The Morning Hark - 17 June 2022
Today’s focus ……BoJ hold steady but mention currencies and Powell on the tapes as broken markets limp into Juneteenth US weekend
Daily roundup - all prices are at 7.35 BST with changes reflecting movement from midnight BST
Oil - Brent and Crude August both flat on the day at 119.70 and 115 respectively.
A spate of interest rate rises yesterday saw oil sell off three percent before recovering again on supply side fears as the US introduced new sanctions on Iranian firms that help to export the country’s oil supplies. This is potentially seen as a ratcheting tool to raise the pressure on the Iranians to come back to the table on the nuclear deal. If oil remains in the “doldrums” Brent could be in for a losing week for the first time in five weeks with Crude breaking an even longer run of eight weeks. The gap in the charts between oil and the S&P is getting somewhat extended for what its worth although its hard to see which of these two characters will help to fill it in the current circumstances.
EQ - Another mixed bag again in Asia with the Nikkei and the Kospi both down. Nikkei leading the way down close to two percent at 25,960 with the Kospi down a percent to 318 both following the US indicies sell off from yesterday. However the Hang Seng, which seems to have a life of its own at present, is up over a percent to 20,980. The rally was fuelled by growing optimism for a monetary easing and fiscal support package from the authorities in the coming days. Worth noting that in the early hours of Monday the Chinese will announce their 1 and 5y loan prime rates.
The US indices both bounced close to a percent in the Asian session with the Nasdaq and S&P at 11,230 and 3,700 respectively. This after the big sell off in the US session yesterday as the market started to digest the Fed’s rate hike coupled with other central bank hikes which lead to a surge in global yields but a reality check caused a swift reversal and saw the Nasdaq and S&P plunge more than 4%.
Gold - Gold futures flat overnight at 1849. Gold has been impressive to say the least in the face of rising yields and in these crazy markets its maybe taken on its safe haven role for now. Its recaptured the 1845 level we spoke of yesterday and indeed had a couple of bounces off it so we would use this as a good short term trading pivot.
FI - Yields selling off across the board in Asia to continue the PnL destruction that’s been going on in the rates space of late. US yields saw a round trip yesterday on an unprecedented scale with the 10y yields starting the day around the 3.30% almost getting to the recent highs towards 3.50% before selling off to the 3.20%. Brutal move and its hard to conclude anything other than these markets are broken. The up move was generated by the SNB surprise 50bp rate hike which took the market by surprise when most analysts had thought they would remain on hold. The down move was a reality check on where we actually are in terms of recessionary fears with poor US housing data and a shocking Philly Fed manufacturing print. The European space had a similar round trip with the German 10y bund opening around the 1.65% level rallying into a 1.94% peak before closing at 1.71%.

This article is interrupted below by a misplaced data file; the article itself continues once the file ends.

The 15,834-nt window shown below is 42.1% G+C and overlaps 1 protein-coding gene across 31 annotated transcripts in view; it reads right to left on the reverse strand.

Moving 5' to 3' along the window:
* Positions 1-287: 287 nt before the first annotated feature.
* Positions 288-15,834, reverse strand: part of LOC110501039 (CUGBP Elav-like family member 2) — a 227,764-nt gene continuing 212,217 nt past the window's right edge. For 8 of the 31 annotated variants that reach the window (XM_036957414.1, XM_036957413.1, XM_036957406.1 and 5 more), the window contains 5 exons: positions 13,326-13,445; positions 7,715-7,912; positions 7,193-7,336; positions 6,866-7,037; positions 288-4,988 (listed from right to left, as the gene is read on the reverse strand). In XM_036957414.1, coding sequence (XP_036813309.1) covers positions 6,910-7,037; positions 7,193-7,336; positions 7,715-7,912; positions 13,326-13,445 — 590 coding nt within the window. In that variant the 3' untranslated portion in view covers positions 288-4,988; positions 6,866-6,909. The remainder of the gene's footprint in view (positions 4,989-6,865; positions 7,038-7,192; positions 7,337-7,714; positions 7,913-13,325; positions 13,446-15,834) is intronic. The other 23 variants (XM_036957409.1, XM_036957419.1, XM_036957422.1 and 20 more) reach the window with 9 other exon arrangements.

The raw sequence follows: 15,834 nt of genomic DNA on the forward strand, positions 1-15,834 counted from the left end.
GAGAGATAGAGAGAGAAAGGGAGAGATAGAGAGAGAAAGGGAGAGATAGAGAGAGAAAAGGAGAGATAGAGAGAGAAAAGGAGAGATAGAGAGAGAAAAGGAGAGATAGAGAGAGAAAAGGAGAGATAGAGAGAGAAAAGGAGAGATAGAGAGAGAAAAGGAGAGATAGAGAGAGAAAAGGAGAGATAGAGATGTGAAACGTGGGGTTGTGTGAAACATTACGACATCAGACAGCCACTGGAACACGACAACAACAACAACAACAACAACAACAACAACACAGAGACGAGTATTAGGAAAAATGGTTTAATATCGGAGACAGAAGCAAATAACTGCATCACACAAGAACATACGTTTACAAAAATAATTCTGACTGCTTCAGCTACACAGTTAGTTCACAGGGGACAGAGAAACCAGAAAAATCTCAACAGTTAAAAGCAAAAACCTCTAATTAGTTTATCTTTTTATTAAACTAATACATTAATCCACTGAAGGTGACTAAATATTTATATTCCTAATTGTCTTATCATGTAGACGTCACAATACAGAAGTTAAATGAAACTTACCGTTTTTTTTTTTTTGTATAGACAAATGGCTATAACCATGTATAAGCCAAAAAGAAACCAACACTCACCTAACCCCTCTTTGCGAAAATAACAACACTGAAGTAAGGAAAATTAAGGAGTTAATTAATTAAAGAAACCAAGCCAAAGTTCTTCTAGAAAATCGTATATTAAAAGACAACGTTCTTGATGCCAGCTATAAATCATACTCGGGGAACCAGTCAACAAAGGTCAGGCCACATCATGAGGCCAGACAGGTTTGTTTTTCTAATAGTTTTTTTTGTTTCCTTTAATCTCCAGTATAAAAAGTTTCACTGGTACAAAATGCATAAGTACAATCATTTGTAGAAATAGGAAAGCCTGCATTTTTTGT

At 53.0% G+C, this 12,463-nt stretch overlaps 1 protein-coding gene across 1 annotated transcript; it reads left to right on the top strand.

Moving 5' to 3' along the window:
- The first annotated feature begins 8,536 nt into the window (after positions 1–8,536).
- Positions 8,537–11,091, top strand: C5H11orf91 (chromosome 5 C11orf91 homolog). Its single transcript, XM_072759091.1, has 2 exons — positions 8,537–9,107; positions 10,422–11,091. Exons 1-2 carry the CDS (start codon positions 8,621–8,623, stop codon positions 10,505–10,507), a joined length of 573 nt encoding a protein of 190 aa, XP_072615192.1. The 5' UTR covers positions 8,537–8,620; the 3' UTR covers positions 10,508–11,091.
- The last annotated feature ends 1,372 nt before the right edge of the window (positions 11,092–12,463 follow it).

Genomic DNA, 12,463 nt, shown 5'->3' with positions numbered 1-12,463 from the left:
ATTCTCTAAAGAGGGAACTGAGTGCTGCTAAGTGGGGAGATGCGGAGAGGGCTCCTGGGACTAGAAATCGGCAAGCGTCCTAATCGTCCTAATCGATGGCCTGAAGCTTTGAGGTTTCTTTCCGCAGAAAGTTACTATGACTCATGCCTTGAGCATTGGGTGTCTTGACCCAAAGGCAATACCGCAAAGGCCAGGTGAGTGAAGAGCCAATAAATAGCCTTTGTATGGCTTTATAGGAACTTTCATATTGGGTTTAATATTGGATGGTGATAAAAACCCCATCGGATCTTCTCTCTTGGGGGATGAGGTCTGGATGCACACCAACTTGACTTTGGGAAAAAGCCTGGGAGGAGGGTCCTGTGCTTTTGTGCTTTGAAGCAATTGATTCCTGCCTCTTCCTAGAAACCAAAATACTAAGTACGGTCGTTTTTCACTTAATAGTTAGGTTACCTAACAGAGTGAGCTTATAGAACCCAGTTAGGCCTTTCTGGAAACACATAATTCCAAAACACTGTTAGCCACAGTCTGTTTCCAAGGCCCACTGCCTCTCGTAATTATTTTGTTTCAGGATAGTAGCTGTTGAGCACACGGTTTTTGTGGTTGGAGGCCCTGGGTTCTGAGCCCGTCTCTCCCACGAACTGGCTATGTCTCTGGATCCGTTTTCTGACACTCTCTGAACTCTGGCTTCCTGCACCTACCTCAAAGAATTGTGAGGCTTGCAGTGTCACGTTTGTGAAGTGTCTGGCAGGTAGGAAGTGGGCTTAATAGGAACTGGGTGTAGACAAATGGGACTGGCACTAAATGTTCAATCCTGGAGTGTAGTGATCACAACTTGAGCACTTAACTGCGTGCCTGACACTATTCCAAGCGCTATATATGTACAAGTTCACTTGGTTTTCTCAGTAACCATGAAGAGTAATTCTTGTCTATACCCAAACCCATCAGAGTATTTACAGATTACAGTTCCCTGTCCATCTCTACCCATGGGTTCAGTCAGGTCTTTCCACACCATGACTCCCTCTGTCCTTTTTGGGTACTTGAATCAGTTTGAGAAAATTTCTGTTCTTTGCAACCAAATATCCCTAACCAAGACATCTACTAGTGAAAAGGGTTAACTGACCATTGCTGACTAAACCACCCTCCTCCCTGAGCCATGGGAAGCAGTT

FX - Similar scenes of carnage in the FX space. With the USD following stocks and rate yields lower throughout the US session with the USD Index selling off from the 105.30 level to close to the 103.50 before retracing somewhat to stand currently at 104.30. USDCHF, as you can imagine, post the SNB surprise was the leader in the clubhouse in terms of volatility. We had been trading close to parity versus the USD prior to the announcement before plunging below 0.9650. Similarly versus the EUR the CHF strengthened two big figures from 1.04 to 1.02 with little in terms of quotes in-between. USDJPY ran it close as we saw the pair plunge 3 big figures to post a low to 131.65 again recovering to now trade at 134 post the BoJ announcement of them holding steady with their yield curve controls. The EUR in the same period had a two big figure rally and although giving up some of its gains remains back above 1.05. GBP is looking soggy again at 1.2260 after a rally close to 1.24 post BoE which although only hiking 25bp did point to larger hikes in the future having posted a new 11% plus inflation print, in their projections, at some point later this year with the added tagline of “with upside risks”.
Others - Crypto on the back foot again with Bitcoin and Ethereum currently trading at 20,600 and 1,100 respectively. The charts aren’t looking too clever and with weekend trading on the horizon and the whales smelling blood it wouldn’t be a huge shock to see 20,000 and 1000 tested at some point soon.